Contributions of the Bone Microenvironment to Monoclonal Gammopathy of Undetermined Significance Pathogenesis.
Gámez B., Edwards CM.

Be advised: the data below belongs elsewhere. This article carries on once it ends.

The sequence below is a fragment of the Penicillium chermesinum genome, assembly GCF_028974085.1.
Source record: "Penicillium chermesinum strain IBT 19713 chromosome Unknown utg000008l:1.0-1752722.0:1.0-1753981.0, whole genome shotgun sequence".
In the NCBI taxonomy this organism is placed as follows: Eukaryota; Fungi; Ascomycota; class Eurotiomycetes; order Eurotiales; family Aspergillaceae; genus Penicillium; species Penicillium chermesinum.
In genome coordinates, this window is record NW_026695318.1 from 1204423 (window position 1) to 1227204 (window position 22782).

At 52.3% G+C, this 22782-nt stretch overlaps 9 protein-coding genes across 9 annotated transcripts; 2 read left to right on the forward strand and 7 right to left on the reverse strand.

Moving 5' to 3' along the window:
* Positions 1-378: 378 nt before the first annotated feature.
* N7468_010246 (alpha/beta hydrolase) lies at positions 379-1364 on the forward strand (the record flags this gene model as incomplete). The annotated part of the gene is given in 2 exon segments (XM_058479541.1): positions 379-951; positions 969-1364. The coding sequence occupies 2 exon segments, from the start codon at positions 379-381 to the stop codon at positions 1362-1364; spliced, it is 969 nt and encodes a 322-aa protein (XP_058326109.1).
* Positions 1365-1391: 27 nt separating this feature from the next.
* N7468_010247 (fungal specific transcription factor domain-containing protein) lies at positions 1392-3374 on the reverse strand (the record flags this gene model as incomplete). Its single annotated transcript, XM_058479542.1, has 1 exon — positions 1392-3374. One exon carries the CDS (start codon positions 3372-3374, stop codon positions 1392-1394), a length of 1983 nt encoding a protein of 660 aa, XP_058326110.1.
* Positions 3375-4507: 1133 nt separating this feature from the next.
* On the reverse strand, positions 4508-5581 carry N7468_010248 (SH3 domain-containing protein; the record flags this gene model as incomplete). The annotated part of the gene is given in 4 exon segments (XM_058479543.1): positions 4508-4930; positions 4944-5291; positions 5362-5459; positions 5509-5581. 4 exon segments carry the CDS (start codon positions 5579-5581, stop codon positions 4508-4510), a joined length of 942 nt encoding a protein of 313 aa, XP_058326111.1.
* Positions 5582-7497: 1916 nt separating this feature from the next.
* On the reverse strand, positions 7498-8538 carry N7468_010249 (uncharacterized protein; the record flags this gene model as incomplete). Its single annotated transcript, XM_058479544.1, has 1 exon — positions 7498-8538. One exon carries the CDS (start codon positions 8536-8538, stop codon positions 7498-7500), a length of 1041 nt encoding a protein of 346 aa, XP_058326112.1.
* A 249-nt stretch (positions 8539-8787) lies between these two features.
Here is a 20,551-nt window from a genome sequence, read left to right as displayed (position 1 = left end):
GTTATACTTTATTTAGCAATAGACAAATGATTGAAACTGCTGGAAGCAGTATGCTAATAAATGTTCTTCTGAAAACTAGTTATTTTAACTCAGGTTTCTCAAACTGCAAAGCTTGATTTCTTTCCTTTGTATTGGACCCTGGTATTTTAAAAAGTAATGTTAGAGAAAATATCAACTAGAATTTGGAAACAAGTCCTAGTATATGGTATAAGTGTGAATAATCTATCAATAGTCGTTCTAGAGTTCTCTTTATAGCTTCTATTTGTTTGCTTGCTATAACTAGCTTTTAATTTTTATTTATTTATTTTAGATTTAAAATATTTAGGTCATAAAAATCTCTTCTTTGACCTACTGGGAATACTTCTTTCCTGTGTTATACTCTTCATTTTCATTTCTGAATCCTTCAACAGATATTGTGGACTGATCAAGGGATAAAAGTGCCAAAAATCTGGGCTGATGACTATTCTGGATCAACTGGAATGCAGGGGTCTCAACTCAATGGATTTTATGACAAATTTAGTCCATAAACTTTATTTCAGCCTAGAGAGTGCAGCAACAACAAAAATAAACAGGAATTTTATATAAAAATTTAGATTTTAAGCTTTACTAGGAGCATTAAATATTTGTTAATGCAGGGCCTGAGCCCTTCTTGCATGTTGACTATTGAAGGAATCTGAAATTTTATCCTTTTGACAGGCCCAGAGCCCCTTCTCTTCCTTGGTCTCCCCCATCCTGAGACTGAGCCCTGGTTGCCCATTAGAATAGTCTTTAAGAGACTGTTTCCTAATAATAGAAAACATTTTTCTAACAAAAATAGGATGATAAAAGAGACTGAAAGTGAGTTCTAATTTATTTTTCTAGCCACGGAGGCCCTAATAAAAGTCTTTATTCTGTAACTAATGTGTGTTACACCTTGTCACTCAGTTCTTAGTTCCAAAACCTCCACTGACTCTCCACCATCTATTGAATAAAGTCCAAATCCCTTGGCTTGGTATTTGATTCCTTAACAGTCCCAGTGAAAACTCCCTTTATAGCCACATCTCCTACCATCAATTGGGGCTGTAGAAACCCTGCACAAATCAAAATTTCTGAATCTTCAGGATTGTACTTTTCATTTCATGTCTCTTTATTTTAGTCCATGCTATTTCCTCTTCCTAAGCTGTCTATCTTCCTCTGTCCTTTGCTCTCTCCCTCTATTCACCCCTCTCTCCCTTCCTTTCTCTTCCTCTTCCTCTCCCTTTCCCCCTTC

PURPOSE OF REVIEW: MGUS (monoclonal gammopathy of undetermined significance) is a plasma cell disorder characterized by a moderate increase in serum monoclonal protein (≤ 3 g/dL), an increase in bone marrow plasma cell infiltration (≤ 10%) and the absence of any end-organ damage. Although MGUS is considered a benign condition, evidence for clinical consequences is increasing. In this review, we examine the most recent evidence regarding MGUS manifestations and risks and present an overview of MGUS population studies as related to bone disease. Data reveals important MGUS-related bone alterations that may contribute to disease pathogenesis. RECENT FINDINGS: MGUS patients present a rate of 1% per year risk of progression to the more aggressive multiple myeloma (MM) and therefore research has focused on the study of risk factors and the events leading to this progression. However, the exact health implications of MGUS itself and the mechanisms behind them remain unclear. It is now evident that the bone microenvironment plays a key role in hematologic cancers and other oncogenic processes leading to bone metastasis.